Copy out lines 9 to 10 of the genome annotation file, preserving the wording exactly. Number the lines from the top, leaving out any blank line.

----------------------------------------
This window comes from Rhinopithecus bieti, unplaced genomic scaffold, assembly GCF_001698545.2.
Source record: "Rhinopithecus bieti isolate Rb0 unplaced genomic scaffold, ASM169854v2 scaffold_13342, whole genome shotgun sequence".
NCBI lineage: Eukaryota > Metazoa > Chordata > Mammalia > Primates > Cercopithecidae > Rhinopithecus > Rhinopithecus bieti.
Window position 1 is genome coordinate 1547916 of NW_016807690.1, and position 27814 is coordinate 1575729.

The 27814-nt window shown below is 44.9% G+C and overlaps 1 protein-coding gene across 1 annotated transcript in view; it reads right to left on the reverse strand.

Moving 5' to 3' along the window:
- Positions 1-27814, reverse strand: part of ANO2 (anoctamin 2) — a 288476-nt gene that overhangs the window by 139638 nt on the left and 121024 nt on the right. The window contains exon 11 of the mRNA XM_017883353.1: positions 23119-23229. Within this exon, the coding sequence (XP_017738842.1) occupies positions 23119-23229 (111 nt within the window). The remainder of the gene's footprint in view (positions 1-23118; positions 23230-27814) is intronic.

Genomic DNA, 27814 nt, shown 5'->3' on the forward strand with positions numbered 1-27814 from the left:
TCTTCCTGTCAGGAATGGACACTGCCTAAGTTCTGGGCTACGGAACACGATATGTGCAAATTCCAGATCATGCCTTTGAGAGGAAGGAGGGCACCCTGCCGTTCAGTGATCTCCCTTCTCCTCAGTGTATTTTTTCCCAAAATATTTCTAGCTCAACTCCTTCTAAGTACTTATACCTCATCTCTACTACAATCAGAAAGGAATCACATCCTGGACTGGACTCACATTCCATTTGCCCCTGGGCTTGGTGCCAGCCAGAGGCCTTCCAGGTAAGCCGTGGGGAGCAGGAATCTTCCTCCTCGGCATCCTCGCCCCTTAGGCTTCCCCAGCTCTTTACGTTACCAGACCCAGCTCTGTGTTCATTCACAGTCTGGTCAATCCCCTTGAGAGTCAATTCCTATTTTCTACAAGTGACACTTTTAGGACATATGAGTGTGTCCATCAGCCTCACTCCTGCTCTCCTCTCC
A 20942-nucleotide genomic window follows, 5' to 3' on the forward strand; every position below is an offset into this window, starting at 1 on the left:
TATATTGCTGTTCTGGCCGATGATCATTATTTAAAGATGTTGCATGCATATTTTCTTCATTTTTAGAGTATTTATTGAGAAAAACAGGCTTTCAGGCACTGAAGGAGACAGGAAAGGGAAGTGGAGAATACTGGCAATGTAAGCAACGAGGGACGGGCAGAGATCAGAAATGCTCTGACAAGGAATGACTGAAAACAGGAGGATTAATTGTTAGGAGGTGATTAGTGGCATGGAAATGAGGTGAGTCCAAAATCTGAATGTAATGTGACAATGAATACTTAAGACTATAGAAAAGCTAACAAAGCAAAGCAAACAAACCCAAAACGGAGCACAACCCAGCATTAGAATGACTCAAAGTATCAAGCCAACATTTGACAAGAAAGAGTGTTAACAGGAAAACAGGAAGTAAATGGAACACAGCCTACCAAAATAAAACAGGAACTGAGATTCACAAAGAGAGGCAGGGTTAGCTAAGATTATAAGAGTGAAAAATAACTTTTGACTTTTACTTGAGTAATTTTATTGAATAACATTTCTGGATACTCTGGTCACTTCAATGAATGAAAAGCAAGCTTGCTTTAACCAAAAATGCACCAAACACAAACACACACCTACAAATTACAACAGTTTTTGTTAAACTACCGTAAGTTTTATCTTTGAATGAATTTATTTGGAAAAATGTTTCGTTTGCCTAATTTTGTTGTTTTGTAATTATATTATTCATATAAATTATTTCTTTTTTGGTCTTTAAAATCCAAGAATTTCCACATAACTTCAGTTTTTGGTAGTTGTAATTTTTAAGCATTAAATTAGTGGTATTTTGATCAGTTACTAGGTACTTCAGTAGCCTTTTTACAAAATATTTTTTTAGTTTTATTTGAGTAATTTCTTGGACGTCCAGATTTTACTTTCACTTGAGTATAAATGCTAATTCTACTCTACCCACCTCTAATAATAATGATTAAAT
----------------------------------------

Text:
TCTTCCTGTCAGGAATGGACACTGCCTAAGTTCTGGGCTACGGAACACGATATGTGCAAATTCCAGATCATGCCTTTGAGAGGAAGGAGGGCACCCTGCCGTTCAGTGATCTCCCTTCTCCTCAGTGTATTTTTTCCCAAAATATTTCTAGCTCAACTCCTTCTAAGTACTTATACCTCATCTCTACTACAATCAGAAAGGAATCACATCCTGGACTGGACTCACATTCCATTTGCCCCTGGGCTTGGTGCCAGCCAGAGGCCTTCCAGGTAAGCCGTGGGGAGCAGGAATCTTCCTCCTCGGCATCCTCGCCCCTTAGGCTTCCCCAGCTCTTTACGTTACCAGACCCAGCTCTGTGTTCATTCACAGTCTGGTCAATCCCCTTGAGAGTCAATTCCTATTTTCTACAAGTGACACTTTTAGGACATATGAGTGTGTCCATCAGCCTCACTCCTGCTCTCCTCTCC
A 20942-nucleotide genomic window follows, 5' to 3' on the forward strand; every position below is an offset into this window, starting at 1 on the left: